Here’s hoping that one day, there’ll be a wing in the Rock ‘n’ Roll Hall of Fame called “The Fight Club” which would showcase the numerous times rock stars violently settled a score or slight. Perhaps the Gibson SG guitar that Pete Townsend used on Abbie Hoffman’s back after the late Yippie went onstage during the Who’s set at Woodstock will be in a glass-enclosed case. Or, the wing can feature what’s left of the guitar Phil Everly smashed on a Berry’s Farm stage in 1973 after his stumbling drunk brother, Don, kept messing up the lyrics to “Cathy’s Clown.” Alone on the stage, Don grabbed his mike and slurred to the crowd, “The ‘Everly Brothers’ died ten years ago.”
Hopefully, this Hall of Fame wing will devote much of its space to aural and written stories of sibling rivalry gone bad; as there have been a string of bands featuring two brothers who did not have their parents around to stop their latest fistfight (i.e., Oasis’ Liam and Noel Gallagher, Nathan and Caleb Followill of Kings of Leon) But unlike these rockers who must’ve wished they could step into a boxing ring just once and duke it out with their brother, the Burnette boys (Johnny and Dorsey) of the Rock ‘n’ Roll Trio band (“Train Kept a Rollin’”) were two ex-Golden Gloves boxers who could actually fight; and fight they did when the bros came to blows after a 1956 gig in Niagara Falls. After the blood dried, Dorsey quit the group.
Yes, the Burnettes fought tooth and nail, but the Davies brothers, Ray and Dave, fought…and fought…and fought during the 32 years they played in The Kinks. Their combativeness was a big reason that bassist Peter Quaife bolted from the band after six years of having a virtual ringside seat, noting, “I just couldn’t take the constant brawling amongst everybody anymore. I pulled Ray aside to talk about this and he told me to ‘sexually fornicate off.’” The arguments have even spanned decades. When Ray was 27, he stuck a fork into Dave’s hand in 1971 for the offense of taking a French fry from his big brother’s plate. Twenty-five years later, Ray angrily stomped on his brother’s birthday cake to celebrate Dave turning fifty.
It’s not just brothers who brawl. There have been countless instances of rock stars who look like they couldn’t hit their way out of a paper bag who have used their fellow musicians as punching bags.
One such instance occurred in London in 1979, where the lightweight pugilists were Lou Reed vs. David Bowie.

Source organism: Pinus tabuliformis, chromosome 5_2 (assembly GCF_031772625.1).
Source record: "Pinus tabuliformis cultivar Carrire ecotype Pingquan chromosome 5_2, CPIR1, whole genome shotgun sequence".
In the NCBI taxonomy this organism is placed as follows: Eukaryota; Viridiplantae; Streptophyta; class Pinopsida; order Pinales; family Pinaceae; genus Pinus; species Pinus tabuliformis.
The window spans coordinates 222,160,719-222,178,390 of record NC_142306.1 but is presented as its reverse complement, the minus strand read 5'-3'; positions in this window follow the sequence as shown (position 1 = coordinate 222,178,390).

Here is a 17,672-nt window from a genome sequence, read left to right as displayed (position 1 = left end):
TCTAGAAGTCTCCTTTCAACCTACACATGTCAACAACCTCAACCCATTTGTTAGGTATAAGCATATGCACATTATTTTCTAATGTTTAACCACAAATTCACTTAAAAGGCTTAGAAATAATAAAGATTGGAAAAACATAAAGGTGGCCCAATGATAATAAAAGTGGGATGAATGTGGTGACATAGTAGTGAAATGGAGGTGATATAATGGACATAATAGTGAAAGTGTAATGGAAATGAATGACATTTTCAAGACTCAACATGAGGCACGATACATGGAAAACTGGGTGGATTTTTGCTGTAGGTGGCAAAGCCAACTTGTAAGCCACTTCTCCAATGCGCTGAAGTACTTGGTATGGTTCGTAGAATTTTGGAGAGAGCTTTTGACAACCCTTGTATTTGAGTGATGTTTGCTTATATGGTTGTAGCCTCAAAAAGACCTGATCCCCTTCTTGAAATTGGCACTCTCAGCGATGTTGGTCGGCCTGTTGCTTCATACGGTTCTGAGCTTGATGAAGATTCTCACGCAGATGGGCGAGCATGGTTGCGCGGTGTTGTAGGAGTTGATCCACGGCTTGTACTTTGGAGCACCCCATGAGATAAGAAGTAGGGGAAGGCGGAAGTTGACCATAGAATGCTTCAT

After Reed had performed at the Hammersmith Odeon, he and his band met Bowie at the Chelsea Rendezvous restaurant. During dinner, Reed asked Bowie if he’d produce his ninth solo album, The Bells. Bowie, who had just recently stopped cocaine binging, agreed—but only if Lou cleaned up his act and laid off the booze and the blow. Reed responded to this reasonable request by reaching over the table and pummeling Bowie with slaps and punches as he screamed to the producer of his masterpiece, Transformer: “Don’t you EVER say that!” After the two were separated, Bowie repeated what set Lou off; making his musical hero go berserk again and screech: “I told you NEVER to say that!” More punches followed before Reed was escorted out of the restaurant.
Reed’s guitarist at the time, Chuck Hammer, (who later played on Bowie’s “Ashes to Ashes” song) recalled: “It should be noted that this verbal bantering also continued into the night back at the hotel–with Bowie in the hallway demanding that Reed ‘come out and fight like a man’ Eventually it all quieted down as Lou never reappeared to continue the fight, and was most likely already fast asleep.”
Yes, it was a Fight Night to remember—especially if you were a maid at the hotel and witnessed the sight of the Thin White Duke screaming in a hallway for Lou to come out and throw down.
The boys let bygones be bygones, with Reed playing at Bowie’s 50th birthday concert in 1997 at Madison Square Garden. One can only surmise that a rider in Reed’s contract for that show read, “Mr. Reed has the right to withdraw all services if Mr. Bowie says that again.”
Photo: Composite images of Lou Reed, David Bowie via Wikimedia Commons